Looking at old childhood photos or reflecting on a fond memory appears to go beyond making one feel sentimental — it can also reduce one’s perception of pain, according to new research.
A study by researchers at the Chinese Academy of Sciences found that nostalgic feelings appear to reduce activity in pain-related areas of the brain and decrease subjective ratings of thermal pain.
The team measured the brain activity of adults with functional MRI (fMRI) while the participants rated the nostalgia levels of images and the pain level of thermal stimuli — heat on the forearm.
The nostalgic images featured scenes and items that corresponded to the participant’s childhood, like a popular candy, cartoon TV show and schoolyard game. For the control condition, participants were shown more recent, modern-day images.
The researchers found that viewing nostalgic images reduced pain ratings compared to viewing control images, with the strongest effect on low-intensity pain.
Specifically, the nostalgic images were found to reduce activity in the left lingual gyrus and parahippocampal gyrus, two brain regions connected to pain perception, according to the study. They found that activity in the thalamus, a brain region involved in relaying information between the body and the cerebral cortex, was linked to both nostalgia and pain ratings.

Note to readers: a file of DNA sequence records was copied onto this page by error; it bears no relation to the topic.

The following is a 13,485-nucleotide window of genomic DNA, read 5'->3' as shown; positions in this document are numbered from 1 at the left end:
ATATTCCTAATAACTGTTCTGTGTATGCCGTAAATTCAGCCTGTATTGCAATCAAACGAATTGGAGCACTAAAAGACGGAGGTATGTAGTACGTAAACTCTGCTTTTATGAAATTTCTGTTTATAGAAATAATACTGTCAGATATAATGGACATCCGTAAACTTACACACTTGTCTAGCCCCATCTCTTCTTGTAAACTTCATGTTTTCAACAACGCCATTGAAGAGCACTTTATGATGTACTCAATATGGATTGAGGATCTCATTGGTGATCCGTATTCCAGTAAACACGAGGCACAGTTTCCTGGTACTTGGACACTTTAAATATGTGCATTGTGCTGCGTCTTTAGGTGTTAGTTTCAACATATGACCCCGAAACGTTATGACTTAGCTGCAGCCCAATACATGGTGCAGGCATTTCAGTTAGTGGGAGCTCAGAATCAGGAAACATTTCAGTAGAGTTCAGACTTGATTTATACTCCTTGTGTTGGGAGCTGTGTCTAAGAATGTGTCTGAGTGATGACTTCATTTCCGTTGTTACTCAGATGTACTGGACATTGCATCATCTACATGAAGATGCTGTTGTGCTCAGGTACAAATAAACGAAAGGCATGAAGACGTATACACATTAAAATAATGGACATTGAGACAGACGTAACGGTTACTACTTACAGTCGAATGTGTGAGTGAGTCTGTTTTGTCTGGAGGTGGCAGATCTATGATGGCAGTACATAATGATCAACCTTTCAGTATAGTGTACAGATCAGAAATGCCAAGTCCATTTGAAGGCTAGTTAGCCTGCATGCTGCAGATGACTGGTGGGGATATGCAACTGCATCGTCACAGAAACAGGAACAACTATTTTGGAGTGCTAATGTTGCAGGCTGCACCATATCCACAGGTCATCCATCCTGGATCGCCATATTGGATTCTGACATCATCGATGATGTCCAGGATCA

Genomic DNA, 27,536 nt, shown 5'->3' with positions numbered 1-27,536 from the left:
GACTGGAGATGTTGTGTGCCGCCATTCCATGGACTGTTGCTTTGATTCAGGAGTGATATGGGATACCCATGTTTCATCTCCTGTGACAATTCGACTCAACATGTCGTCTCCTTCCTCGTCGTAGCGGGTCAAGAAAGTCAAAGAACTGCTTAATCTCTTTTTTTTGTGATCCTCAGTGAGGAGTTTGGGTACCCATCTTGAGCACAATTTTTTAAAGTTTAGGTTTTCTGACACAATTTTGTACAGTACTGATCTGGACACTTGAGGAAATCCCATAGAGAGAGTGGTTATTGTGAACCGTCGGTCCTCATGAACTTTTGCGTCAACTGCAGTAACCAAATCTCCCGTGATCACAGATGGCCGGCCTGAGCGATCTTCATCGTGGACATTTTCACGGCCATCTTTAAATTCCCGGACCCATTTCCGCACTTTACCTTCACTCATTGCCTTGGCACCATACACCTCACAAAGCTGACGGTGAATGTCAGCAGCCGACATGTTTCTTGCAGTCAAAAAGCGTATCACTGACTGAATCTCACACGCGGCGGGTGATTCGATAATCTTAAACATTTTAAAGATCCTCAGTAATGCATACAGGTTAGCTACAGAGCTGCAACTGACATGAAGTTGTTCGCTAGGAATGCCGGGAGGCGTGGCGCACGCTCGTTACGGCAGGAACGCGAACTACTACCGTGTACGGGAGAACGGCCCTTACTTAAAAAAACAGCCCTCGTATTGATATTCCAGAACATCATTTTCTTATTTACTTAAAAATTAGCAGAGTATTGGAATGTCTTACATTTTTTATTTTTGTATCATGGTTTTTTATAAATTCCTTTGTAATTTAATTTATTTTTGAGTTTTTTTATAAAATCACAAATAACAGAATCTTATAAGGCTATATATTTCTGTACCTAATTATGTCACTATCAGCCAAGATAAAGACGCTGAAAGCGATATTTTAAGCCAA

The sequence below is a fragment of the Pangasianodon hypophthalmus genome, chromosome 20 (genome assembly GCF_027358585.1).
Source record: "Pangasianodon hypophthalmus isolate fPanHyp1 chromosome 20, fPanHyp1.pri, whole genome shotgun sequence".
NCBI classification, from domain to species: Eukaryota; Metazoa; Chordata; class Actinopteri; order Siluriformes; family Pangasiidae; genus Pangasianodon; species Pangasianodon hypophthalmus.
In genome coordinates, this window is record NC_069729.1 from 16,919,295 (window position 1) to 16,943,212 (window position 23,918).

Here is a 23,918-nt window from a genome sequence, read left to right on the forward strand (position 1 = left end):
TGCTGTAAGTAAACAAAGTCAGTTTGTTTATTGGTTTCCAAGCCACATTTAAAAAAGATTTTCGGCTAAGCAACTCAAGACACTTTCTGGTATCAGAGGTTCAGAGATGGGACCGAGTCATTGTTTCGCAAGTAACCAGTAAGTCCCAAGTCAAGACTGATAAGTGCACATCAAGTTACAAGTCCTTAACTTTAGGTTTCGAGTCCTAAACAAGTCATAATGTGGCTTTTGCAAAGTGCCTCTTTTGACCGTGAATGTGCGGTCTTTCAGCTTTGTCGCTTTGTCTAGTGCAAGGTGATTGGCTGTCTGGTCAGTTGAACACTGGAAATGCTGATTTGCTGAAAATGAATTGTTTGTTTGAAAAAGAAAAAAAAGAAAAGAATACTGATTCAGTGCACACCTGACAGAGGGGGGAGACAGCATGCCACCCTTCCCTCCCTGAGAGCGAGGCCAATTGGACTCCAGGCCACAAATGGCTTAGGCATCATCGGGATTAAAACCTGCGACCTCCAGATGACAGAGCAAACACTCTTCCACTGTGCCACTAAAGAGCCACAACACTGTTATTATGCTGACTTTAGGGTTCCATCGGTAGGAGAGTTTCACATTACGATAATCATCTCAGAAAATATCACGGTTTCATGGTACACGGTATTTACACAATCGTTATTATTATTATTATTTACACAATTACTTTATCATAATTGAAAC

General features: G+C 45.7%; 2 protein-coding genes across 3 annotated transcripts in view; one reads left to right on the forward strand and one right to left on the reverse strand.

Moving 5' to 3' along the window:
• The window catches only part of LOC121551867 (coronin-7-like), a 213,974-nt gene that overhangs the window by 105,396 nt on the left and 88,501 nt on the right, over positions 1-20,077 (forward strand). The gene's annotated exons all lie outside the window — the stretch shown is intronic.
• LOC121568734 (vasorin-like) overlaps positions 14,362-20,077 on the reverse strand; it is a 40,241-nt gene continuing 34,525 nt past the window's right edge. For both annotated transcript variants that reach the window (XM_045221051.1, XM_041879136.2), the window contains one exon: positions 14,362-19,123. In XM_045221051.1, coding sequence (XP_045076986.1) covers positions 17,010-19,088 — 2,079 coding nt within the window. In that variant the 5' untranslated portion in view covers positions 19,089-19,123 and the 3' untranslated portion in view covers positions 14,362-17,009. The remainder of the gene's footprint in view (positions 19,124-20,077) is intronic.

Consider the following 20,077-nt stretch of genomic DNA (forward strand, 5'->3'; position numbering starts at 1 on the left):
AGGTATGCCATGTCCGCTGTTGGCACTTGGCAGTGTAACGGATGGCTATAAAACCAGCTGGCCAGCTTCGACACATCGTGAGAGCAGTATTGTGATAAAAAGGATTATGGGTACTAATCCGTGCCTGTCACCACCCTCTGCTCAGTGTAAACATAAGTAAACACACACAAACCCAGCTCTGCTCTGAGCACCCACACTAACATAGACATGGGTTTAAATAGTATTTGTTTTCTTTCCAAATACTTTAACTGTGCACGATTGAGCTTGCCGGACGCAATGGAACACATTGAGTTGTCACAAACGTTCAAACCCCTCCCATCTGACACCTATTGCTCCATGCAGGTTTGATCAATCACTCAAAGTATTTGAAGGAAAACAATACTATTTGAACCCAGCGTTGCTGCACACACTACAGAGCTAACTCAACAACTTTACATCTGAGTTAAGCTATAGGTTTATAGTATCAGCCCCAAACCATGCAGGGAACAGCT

The thalamus may integrate nostalgia information and transmit it downstream to pain pathways, according to a statement about the study. In other words, nostalgia could serve as a way to alleviate low levels of pain without taking over-the-counter drugs.
"Nostalgia is known to reduce individuals’ perception of physical pain. The underlying brain mechanisms, however, are unclear," the study authors wrote. "Our study found that the thalamus plays a key role as a functional linkage between nostalgia and pain, suggesting a possible analgesic modulatory mechanism of nostalgia."
"These findings have implications for the underlying brain mechanisms of psychological analgesia," the authors concluded.
The study was published on March 1 in the journal JNeurosci.
The research was funded by the National Natural Science Foundation of China, the National Social Science Fund of China and the Magnetic Resonance Imaging Research Center at the Institute of Psychology, part of the Chinese Academy of Sciences.
This story was reported from Cincinnati.